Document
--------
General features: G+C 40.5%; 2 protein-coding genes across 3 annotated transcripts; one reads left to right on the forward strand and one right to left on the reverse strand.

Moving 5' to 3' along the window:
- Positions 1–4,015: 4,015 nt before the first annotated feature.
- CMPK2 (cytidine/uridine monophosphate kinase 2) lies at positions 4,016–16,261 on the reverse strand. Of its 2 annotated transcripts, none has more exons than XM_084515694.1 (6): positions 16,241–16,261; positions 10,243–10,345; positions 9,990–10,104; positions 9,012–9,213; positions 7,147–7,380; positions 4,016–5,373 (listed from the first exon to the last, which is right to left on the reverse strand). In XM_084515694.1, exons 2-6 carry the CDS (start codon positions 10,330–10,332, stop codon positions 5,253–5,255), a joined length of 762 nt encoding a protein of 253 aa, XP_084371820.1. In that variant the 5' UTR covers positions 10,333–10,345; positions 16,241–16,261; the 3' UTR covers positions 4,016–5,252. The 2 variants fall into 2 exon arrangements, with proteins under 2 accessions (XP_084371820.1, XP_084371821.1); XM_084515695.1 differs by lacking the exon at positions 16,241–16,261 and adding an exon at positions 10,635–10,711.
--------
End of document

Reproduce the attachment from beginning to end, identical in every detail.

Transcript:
General features: G+C 40.5%; 2 protein-coding genes across 3 annotated transcripts; one reads left to right on the forward strand and one right to left on the reverse strand.

Moving 5' to 3' along the window:
- Positions 1–4,015: 4,015 nt before the first annotated feature.
- CMPK2 (cytidine/uridine monophosphate kinase 2) lies at positions 4,016–16,261 on the reverse strand. Of its 2 annotated transcripts, none has more exons than XM_084515694.1 (6): positions 16,241–16,261; positions 10,243–10,345; positions 9,990–10,104; positions 9,012–9,213; positions 7,147–7,380; positions 4,016–5,373 (listed from the first exon to the last, which is right to left on the reverse strand). In XM_084515694.1, exons 2-6 carry the CDS (start codon positions 10,330–10,332, stop codon positions 5,253–5,255), a joined length of 762 nt encoding a protein of 253 aa, XP_084371820.1. In that variant the 5' UTR covers positions 10,333–10,345; positions 16,241–16,261; the 3' UTR covers positions 4,016–5,252. The 2 variants fall into 2 exon arrangements, with proteins under 2 accessions (XP_084371820.1, XP_084371821.1); XM_084515695.1 differs by lacking the exon at positions 16,241–16,261 and adding an exon at positions 10,635–10,711.